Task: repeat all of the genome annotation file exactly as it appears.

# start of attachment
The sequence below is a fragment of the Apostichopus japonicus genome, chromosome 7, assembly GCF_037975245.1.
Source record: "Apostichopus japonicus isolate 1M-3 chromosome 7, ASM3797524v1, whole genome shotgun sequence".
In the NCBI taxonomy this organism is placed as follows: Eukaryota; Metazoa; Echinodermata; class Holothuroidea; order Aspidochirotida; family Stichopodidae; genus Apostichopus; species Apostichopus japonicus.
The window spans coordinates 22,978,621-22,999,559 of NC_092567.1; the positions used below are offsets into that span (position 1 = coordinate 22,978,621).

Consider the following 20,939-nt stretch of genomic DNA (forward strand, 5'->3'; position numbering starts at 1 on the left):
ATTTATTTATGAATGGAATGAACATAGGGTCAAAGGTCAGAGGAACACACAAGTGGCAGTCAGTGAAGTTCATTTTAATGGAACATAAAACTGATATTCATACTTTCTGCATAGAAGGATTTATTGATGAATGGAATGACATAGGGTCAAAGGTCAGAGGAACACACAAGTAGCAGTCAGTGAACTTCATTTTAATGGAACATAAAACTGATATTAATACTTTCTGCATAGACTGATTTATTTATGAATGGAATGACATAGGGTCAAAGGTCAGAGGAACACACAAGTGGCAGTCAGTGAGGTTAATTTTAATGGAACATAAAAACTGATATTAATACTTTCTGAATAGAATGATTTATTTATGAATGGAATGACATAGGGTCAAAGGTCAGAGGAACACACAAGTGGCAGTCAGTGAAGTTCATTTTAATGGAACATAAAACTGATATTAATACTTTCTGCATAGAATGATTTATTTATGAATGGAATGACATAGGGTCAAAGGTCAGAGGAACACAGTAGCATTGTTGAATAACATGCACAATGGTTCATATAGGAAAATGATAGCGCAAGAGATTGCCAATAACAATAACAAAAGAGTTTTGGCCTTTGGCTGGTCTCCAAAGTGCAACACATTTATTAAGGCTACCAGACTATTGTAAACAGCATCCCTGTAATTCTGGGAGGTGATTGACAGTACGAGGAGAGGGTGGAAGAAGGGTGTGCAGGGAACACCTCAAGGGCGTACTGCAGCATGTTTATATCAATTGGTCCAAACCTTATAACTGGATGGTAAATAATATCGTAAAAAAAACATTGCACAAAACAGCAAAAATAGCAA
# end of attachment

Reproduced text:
The sequence below is a fragment of the Apostichopus japonicus genome, chromosome 7, assembly GCF_037975245.1.
Source record: "Apostichopus japonicus isolate 1M-3 chromosome 7, ASM3797524v1, whole genome shotgun sequence".
In the NCBI taxonomy this organism is placed as follows: Eukaryota; Metazoa; Echinodermata; class Holothuroidea; order Aspidochirotida; family Stichopodidae; genus Apostichopus; species Apostichopus japonicus.
The window spans coordinates 22,978,621-22,999,559 of NC_092567.1; the positions used below are offsets into that span (position 1 = coordinate 22,978,621).

Consider the following 20,939-nt stretch of genomic DNA (forward strand, 5'->3'; position numbering starts at 1 on the left):
ATTTATTTATGAATGGAATGAACATAGGGTCAAAGGTCAGAGGAACACACAAGTGGCAGTCAGTGAAGTTCATTTTAATGGAACATAAAACTGATATTCATACTTTCTGCATAGAAGGATTTATTGATGAATGGAATGACATAGGGTCAAAGGTCAGAGGAACACACAAGTAGCAGTCAGTGAACTTCATTTTAATGGAACATAAAACTGATATTAATACTTTCTGCATAGACTGATTTATTTATGAATGGAATGACATAGGGTCAAAGGTCAGAGGAACACACAAGTGGCAGTCAGTGAGGTTAATTTTAATGGAACATAAAAACTGATATTAATACTTTCTGAATAGAATGATTTATTTATGAATGGAATGACATAGGGTCAAAGGTCAGAGGAACACACAAGTGGCAGTCAGTGAAGTTCATTTTAATGGAACATAAAACTGATATTAATACTTTCTGCATAGAATGATTTATTTATGAATGGAATGACATAGGGTCAAAGGTCAGAGGAACACAGTAGCATTGTTGAATAACATGCACAATGGTTCATATAGGAAAATGATAGCGCAAGAGATTGCCAATAACAATAACAAAAGAGTTTTGGCCTTTGGCTGGTCTCCAAAGTGCAACACATTTATTAAGGCTACCAGACTATTGTAAACAGCATCCCTGTAATTCTGGGAGGTGATTGACAGTACGAGGAGAGGGTGGAAGAAGGGTGTGCAGGGAACACCTCAAGGGCGTACTGCAGCATGTTTATATCAATTGGTCCAAACCTTATAACTGGATGGTAAATAATATCGTAAAAAAAACATTGCACAAAACAGCAAAAATAGCAA